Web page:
Tuesday, 16 March 2010

Baptism by Fire

I feel the captain put it best during our brief conversation in the conservatory the other morning: I’ve been “baptised with fire.”
Adjusting to a new job is understandably overwhelming on occasion; adapting to a whole new set of friends and lifestyle simultaneously creates more reasons for stress; porting in country that just had the fifth strongest earthquake in the world is more than just a little drama.
I wish I could describe to you in better articulation what the chaotic scenario on the ship was, but I’ll give you the general details and you can imagine the tune yourself.
Essentially, we were information-less for quite a long time. Passengers were questioning if there was even going to be a pier for us to port in when arriving in Valparaiso. The day after the earthquake, we learned of the airports 72 hour closure. This is slightly more than inconvenient as we were expected to have a nearly 2600 passenger turn-around in that port. (Questions one might ask are: How are the old passengers supposed to leave the country? How are the new one’s supposed to get into the country? If Santiago is still having aftershocks, can we expect more tsunamis? After the airport reopens, how long will it take for people to get a flight out?)
The situation ended with us porting in Valparaiso for an extended 2 days, leaving over half our previous cruise passengers to fend for themselves in Chile, and taking some of them along with us back to Buenos Aires to catch a flight out of there, and then embarking less than a quarter of our new passengers. Not to make the situation any stickier, but computer glitches and inability to stay along the pier (or even tender into it) for the two days in Valparaiso left us asking for far too much patience from our passengers. This easily equated to a rapid disaster of complaints, cynicism and a thoroughfare of negative energy that even had me swallowing cuss words. Nasty. Just Nasty.
Of course, now in the calm of the storm, we have a half full ship and a ton of sea days to be bored with (we had to cut out ports days to make it to our next turn-around city on time making up for our extended stay in Chile), and I developed a lovely, optimistic hindsight that will carry with me for the next 6 months: “Happiness is suffering backwards.” That’s a quote from a book my friend Mary told me about. The correlation is nothing more than the fact that everything after these first few cruises is going to look like “smooth sailing” (so tacky, I know.)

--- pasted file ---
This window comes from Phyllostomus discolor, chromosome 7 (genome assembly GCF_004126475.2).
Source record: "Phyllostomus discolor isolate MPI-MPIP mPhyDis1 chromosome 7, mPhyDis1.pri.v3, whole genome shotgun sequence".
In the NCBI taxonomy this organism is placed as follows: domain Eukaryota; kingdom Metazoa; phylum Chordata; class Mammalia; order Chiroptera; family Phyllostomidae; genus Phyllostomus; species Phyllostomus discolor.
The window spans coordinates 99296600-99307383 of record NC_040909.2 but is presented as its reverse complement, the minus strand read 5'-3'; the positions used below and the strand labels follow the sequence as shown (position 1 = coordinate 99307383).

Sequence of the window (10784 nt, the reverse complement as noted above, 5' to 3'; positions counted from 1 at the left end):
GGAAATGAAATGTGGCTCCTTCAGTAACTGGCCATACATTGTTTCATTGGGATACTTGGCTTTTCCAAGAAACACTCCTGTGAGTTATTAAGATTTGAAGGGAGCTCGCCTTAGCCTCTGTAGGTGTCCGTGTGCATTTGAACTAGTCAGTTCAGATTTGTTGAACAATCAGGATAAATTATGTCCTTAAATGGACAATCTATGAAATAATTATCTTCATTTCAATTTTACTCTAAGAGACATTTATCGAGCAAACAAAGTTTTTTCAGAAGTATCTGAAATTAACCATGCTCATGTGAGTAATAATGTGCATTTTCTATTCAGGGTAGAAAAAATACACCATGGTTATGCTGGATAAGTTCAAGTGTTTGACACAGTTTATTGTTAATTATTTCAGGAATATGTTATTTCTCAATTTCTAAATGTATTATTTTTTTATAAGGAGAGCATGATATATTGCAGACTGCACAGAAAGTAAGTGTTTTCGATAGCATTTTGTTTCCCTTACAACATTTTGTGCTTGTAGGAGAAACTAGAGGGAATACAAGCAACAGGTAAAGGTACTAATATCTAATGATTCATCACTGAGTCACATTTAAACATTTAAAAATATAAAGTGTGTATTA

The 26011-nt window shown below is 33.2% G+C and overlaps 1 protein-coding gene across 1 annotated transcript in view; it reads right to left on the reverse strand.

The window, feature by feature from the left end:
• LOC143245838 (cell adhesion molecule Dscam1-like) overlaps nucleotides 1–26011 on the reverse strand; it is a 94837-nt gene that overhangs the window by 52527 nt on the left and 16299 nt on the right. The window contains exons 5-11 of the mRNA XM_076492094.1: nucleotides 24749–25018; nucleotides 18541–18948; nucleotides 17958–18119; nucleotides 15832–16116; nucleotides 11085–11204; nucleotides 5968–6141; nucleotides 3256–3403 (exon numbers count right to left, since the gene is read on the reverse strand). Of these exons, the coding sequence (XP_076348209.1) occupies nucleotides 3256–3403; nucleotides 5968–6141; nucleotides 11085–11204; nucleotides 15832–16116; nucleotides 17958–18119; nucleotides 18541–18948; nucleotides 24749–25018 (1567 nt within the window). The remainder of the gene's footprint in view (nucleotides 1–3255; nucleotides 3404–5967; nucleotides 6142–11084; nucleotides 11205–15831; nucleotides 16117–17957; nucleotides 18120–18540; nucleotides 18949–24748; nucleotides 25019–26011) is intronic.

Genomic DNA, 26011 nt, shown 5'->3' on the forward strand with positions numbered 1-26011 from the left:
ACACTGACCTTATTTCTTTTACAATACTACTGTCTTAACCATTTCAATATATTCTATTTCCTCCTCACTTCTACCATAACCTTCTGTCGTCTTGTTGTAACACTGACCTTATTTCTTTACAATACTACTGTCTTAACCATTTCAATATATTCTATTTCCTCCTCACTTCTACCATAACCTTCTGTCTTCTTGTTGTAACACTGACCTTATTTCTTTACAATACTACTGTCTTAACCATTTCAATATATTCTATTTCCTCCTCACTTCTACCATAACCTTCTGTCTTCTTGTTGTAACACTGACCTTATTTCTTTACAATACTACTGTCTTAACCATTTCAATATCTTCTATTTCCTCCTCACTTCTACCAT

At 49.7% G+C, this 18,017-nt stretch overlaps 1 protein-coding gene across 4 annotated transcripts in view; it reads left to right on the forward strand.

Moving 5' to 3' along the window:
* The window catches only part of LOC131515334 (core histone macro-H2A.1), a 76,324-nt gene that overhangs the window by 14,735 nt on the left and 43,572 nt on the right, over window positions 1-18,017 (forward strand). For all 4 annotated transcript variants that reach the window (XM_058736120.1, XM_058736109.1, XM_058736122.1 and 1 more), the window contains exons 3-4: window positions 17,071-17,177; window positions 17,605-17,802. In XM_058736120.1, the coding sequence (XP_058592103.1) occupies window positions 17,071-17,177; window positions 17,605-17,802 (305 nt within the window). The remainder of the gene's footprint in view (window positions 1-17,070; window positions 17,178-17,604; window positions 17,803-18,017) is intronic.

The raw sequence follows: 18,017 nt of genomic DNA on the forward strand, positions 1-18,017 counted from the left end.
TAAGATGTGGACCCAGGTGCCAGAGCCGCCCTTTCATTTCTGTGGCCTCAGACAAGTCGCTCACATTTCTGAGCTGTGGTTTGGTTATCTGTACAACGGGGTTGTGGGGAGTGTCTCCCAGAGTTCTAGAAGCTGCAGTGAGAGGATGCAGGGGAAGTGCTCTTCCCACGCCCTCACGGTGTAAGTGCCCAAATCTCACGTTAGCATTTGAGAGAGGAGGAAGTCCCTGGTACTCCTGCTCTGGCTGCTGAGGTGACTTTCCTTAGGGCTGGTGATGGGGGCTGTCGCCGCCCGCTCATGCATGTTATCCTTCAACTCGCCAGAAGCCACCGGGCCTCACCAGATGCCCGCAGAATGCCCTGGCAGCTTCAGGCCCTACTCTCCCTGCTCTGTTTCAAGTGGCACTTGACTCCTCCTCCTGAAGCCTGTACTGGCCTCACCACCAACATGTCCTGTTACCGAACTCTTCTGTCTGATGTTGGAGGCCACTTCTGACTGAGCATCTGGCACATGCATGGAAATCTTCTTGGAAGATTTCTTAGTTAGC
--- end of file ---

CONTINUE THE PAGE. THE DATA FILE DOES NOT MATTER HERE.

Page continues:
As a miniature update from last post, I’ve learned passengers and those with shorter contracts will keep me sane. Their ability to see beyond what is going on at sea makes it easier to stay grounded and aware of how easily one can get sucked into the surreal life aboard. My thirst for conversations from those of the outside world grows daily… if internet was faster and less patience tasking I would reunite with my roots from University as a Facebook addict. Alas, no complaints – I still can’t imagine anywhere else in the world I’d rather be right now than on this ship, meeting amazing people from all over the world and expanding my outlook.
I’m so grateful for my life (… and the continuous reminders.)

Tuesday, 2 March 2010

Sur"real" Adventures

This world feels nothing close to real. That’s my ultimate conclusion after one full cruise on the ship. Granted, this one was nothing similar to other cruises, but all the same, the ship life is… superficial.
If life were analogized to being a blot of paint spread so thin that it was hard to decipher its original colour, ship life would be that blot of paint before it’s spread. Everything social and personal is more intense and inflated than the “real” world. It’s so easy (for me at least) to pin point all these contrived social habits and societal issues aboard than it is back home. It’s essentially, life, but more dense. The same mass, but in a smaller package.
For example, beyond the fact that it’s such a diverse international culture on the ship that we must mingle with, crew can be whoever they want to be. You can say whatever you want about yourself. Pretend you are whoever you want to be. No one is the wiser. It’s a shame these people don’t realize how blatantly their insecurities are being portrayed through their behaviours.
Add that to that the lack of commitment to the job and relationships, and we are left with simply acquaintances. Very little ties us together except for the lifestyle we’ve chosen, and even that takes many paths.  You spend a lot of time with the people around you for a short period. It’s hard to build trust in those premises sometimes – especially when it’s so … surreal.
While the lack of genuine culture leaves me feeling less than satisfied with one-on-one interactions, it is providing me with a new outlet in learning to take life a lot less seriously. It’s pointless to over think what’s going on around you when it’s obvious it’s all for show – for image. And I have met a few individuals who I’m fortunate enough to bond very well with… too bad their contracts end next week.
My life has become a strange mix of high school, a college frat house, and a reality TV show similar to Big Brother (complete with major natural disasters and weekly safety drills).
The amount of excitement I’ve packed in during the last 14 days would easily suffice the average North American individual for a whole year. Getting caught in earthquakes, tsunamis, and chaotic disembarks with no boarding passengers due to airports turning to rubble, plus the simpler drama of boys and men (more so boys who think they are men), and the added learning curve of a new job in the entertainment industry, leaves one feeling… exhausted.
Time for a good night’s sleep – after I finish prepping my games for the passengers tomorrow.
As Erika pointed out – “how crazy is [my] life?!”